So, I just returned from a weekend of adventures in the Los Angeles area. I take it for granted that I live in paradise and don’t have to breath smog, endure crazed drivers on the freeways, or put up with the other things that go with city life…now don’t get me wrong, I was born in Los Angeles County but left in 1978 and actually began to live in outlying areas by the mid-1980s.
The BIG challenge this weekend was the heat. Oy!
I left a balmy 30 degrees to drop down into the flatlands with highs in excess of 85 degrees. Needless to say, it was not comfortable for someone whose favorite temperature range is from a low of 30 degrees to a balmy high of 70 (or maybe 75 if I have to settle). At least I checked the weather before I left!
Now just what would motivate me to venture down into a city of any type?
This last weekend’s motivation was twofold–the annual Olvera Street’s Blessing of the Animals and the Haute Dog Easter Parade.
Now for those of you who have read my book, Blessing of the Animals (Sterling, 2007), or who already subscribed to the list over at http://www.blessingoftheanimals.com, will already be familiar with some of the history of El Pueblo Blessing of the Animals.
Most people erroneously believe that the Blessing of the Animals started with the association with St Francis of Assisi. However, it goes back much earlier than that.
Olvera Street’s event, in the Catholic tradition, has roots back to the 4th Century and San Antonio de Abad.
Hunter gatherers and other aboriginal people celebrated animals prior to that–but most people associate contemporary animal blessings with organized religion. So most of the events take place around the feast days of St Francis of Assisi or San Antonio de Abad.
Neopagans celebrate nature multiple times throughout the year but the contemporary trend hit churches and began to gain momentum in the 1970s.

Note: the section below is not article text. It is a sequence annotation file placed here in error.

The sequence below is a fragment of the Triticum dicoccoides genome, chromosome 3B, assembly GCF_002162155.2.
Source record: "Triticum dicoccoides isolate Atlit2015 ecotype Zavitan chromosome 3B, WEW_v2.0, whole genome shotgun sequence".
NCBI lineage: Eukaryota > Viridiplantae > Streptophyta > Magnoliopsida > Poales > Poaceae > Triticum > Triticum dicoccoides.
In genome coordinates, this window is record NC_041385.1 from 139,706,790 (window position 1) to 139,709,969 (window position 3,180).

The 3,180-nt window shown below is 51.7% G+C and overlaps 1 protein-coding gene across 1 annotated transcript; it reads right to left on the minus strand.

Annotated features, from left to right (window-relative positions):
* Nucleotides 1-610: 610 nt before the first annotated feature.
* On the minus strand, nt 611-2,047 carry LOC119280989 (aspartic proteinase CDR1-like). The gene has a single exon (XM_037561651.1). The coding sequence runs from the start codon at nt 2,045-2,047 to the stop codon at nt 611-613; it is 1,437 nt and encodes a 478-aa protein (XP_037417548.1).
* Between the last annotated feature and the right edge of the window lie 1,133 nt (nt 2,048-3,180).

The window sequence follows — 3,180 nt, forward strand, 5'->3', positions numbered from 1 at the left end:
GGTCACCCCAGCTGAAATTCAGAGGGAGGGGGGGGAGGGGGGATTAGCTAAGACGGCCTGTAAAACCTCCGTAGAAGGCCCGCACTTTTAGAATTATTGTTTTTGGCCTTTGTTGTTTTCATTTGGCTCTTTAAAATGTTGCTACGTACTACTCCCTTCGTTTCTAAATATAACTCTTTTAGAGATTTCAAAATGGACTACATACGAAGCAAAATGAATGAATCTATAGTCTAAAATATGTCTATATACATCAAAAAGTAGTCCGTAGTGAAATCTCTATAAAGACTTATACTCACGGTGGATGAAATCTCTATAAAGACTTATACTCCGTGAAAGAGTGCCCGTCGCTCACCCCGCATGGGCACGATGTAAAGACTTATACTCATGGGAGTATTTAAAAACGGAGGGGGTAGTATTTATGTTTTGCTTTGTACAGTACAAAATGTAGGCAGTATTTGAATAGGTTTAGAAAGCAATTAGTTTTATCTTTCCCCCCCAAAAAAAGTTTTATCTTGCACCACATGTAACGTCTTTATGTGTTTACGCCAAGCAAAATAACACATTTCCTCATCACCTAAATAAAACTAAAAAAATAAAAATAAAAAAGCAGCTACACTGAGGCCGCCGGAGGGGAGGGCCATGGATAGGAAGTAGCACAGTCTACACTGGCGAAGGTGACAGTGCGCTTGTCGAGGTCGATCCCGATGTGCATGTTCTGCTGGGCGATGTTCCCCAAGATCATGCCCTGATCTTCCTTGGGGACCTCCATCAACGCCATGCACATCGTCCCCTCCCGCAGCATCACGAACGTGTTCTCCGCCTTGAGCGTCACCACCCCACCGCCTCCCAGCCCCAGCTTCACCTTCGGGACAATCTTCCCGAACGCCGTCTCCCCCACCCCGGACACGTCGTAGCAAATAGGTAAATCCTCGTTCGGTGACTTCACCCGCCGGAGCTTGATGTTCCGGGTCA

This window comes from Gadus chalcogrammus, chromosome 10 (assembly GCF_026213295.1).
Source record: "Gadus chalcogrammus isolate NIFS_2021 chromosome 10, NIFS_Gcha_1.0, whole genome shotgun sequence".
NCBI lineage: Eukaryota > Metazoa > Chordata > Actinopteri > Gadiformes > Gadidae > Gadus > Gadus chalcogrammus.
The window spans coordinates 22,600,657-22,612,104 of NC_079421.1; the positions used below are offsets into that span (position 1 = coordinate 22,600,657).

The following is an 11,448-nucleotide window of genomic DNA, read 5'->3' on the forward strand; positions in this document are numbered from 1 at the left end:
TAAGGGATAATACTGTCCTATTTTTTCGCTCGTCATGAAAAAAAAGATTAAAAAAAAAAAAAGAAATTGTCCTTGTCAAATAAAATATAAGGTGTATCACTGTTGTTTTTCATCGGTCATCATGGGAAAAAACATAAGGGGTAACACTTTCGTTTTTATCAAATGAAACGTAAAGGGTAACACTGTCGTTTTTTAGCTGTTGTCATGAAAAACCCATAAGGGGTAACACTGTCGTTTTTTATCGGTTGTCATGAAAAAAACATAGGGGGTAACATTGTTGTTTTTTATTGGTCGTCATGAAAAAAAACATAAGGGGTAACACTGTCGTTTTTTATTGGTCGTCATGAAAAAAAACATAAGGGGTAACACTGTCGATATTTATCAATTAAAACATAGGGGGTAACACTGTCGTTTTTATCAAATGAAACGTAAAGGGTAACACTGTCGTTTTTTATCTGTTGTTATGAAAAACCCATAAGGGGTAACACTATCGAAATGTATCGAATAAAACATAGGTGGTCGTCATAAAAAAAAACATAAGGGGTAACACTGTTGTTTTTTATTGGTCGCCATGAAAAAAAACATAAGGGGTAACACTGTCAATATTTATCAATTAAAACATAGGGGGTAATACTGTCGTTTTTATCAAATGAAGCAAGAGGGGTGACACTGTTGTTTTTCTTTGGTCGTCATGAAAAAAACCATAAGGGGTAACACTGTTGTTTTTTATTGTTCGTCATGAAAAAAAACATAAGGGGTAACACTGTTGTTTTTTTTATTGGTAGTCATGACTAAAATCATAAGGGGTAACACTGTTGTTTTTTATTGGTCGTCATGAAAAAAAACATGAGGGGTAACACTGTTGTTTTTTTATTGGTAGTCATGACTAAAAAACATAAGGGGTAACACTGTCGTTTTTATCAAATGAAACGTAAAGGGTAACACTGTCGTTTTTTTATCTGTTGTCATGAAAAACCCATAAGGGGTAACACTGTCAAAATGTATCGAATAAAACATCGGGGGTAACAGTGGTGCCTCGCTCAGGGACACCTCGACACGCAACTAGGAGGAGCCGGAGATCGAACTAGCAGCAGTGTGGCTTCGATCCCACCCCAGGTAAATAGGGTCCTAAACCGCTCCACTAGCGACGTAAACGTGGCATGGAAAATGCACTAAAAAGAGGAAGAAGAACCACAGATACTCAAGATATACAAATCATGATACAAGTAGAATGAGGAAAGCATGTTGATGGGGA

Although Olvera Street’s Blessing of the Animals became popular in the 1930s, recent research indicates that the roots may actually go back to 1781 and the founding of Los Angeles.
So why does Olvera Street celebrate on the Sabado de Gloria (Saturday before Easter)? Simple because of the weather!
In the past the event was held in January near the feast day of Saint Anthony–but bad weather prompted the merchants to move the date. It is a great combination of celebrants because people of all faiths show up.
The event is a favorite of Cardinal Roger Mahony–and he really gets into making sure everyone gets a good dose of Holy Water–I even got my own splatter over in the press box!
This year the turnout was smaller than last year with the blessing and procession only lasting slightly over an hour. Last year the weather was cooler and the crowds required just over two hours to complete the processional.
The other unusual thing was that there were some poorly behaved religious fanatics jeering at the crowds, showing disrespect to the other faiths on site, and generally behaving badly.
Most everyone ignored them until one of the fanatics actually left the public area and broke into the procession.
Personally, I thought they were a very bad example for whatever religious group they are aligned with–their minister should have a talk with them about how poor behavior repels people to their faith instead of attracting converts.
I sure would NOT want to EVER be affiliated with their organization or religious sect. I’ll save the rant and just say that they Olvera Street never has required security in all the years I’ve been attending–and this year I was glad they were on hand to mitigate the fanatics’ poor behavior.
Mayor Antonio Villaraigosa was tardy and so the event began without him. However, once he arrived the Cardinal greeted him and Villraigosa got a few minutes on the microphone. I didn’t see him last year and he did not have his dogs with him this year either.
This year the participants had a large number of reptiles and birds. Due to the heat, the reptiles were really active and since not many people are familiar with them–they attracted a lot of attention.
The Zorthian family was again present as were many of the Olvera Street regulars–such as Ballet Coco.
Anyway, it was a great time. I even ate a few taquitos–which incidently–were invented by an Olvera Street merchant.
Below is a small snippet from a slide show that I will have up and running at Blessing of the Animals shortly and stay tuned for the Haute Dog post. If you attended either event, leave your comments below!